The Howell Township facility not only contains the organization’s offices, but also serves as a state-of-the-art domestic violence shelter which provide a secure setting for survivors of child abuse, domestic violence and sexual assault. The 20-bed Crisis Shelter offers survivors and their children a home-like setting with both private and shared guest rooms, a fully equipped community kitchen, large dining area, a living room, multimedia den, and a serenity room.

The shelter also contains a Safe Pet Place with two kennel areas, one for dogs and another for cats and other animals. LACASA Center was one of the first domestic violence shelters in the nation to offer a home for family pets, a fact Nessel noted and said having the capacity to bring pets is a great asset as many abuse victims are afraid to leave their situations out of fear about what might happen to their beloved pets.

Nessel also noted LACASA’s Sexual Assault Nurse Examiner (SANE) program which provided the ability to perform an assault exam away from emergency rooms, which normally require long waits in a public setting and medical where insurance information is required, which can be a deterrent to accurate and timely reporting.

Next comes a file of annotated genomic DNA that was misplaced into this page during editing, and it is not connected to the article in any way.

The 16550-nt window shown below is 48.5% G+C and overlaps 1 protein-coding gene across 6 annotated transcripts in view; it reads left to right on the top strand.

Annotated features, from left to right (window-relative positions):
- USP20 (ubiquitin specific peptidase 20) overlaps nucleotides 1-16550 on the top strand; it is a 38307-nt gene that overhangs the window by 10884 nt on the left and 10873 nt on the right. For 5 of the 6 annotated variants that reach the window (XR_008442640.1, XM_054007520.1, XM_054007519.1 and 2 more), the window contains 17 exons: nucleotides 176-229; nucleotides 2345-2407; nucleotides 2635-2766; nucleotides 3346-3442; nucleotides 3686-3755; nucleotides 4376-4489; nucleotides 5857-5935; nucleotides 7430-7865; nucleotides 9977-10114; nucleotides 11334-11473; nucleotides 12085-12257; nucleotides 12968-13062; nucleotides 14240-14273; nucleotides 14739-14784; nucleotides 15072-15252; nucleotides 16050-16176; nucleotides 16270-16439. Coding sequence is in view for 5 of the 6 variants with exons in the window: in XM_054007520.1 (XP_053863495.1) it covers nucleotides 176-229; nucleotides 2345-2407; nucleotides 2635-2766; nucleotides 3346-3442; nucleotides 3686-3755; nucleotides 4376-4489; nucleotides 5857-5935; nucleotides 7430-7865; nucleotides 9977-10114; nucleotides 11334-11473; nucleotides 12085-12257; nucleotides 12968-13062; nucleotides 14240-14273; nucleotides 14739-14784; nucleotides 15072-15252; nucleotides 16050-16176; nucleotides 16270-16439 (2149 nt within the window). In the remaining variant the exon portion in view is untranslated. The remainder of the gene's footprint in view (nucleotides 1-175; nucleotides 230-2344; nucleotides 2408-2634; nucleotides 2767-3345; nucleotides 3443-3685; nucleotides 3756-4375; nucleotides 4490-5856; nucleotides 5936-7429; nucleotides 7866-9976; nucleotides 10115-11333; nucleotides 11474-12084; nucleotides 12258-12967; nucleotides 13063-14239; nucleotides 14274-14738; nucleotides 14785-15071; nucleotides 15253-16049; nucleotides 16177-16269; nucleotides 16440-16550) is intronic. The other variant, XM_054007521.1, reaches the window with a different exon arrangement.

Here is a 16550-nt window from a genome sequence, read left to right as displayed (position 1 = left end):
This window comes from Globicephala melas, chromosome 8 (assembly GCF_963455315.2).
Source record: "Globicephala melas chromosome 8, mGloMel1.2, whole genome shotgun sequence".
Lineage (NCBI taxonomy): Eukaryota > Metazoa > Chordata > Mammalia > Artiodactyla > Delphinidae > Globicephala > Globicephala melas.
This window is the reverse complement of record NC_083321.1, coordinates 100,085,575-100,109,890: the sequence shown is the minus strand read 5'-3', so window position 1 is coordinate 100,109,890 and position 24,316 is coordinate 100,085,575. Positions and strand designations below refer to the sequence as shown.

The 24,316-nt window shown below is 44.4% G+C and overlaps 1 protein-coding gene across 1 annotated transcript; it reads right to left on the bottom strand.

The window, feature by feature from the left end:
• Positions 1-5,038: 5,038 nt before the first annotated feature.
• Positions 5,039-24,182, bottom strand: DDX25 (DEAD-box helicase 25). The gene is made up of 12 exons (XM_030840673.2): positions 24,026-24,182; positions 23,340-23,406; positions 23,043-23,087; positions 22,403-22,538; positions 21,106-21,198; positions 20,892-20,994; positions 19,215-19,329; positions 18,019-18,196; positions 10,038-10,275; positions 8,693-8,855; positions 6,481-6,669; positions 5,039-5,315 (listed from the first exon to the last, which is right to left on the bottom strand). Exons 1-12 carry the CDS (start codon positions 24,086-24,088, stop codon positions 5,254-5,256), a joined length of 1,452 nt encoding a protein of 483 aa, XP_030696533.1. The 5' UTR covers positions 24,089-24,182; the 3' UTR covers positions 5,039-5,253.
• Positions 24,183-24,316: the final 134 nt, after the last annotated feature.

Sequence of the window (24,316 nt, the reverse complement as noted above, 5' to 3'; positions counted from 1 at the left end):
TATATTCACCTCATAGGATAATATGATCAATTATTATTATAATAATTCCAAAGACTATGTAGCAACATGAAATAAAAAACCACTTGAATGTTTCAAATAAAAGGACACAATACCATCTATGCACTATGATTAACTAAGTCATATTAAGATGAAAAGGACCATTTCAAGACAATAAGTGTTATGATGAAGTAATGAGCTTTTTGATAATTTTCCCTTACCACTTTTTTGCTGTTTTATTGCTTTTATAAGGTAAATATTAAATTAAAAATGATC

“There’s only a few ERs in Livingston, where lots of people know each other and all the rest,” she said. “But you have that be someplace you can go to right on site…you get the counseling, you get the sexual assault kit test, you have all of the other resources all in the exact same place, all you have to do is walk five or ten feet to get all the resources you need instead of basically giving someone a pamphlet and saying ‘Go over there and maybe they can help you.’  And to have the same people that are working with you and assigned to your case, it makes all the difference in the world.”

When asked a question about classroom education programs to help break the cycle of child abuse, Nessel took the opportunity to comment on a recent controversy prompted by a local lawmaker over what should and should not be taught in classrooms.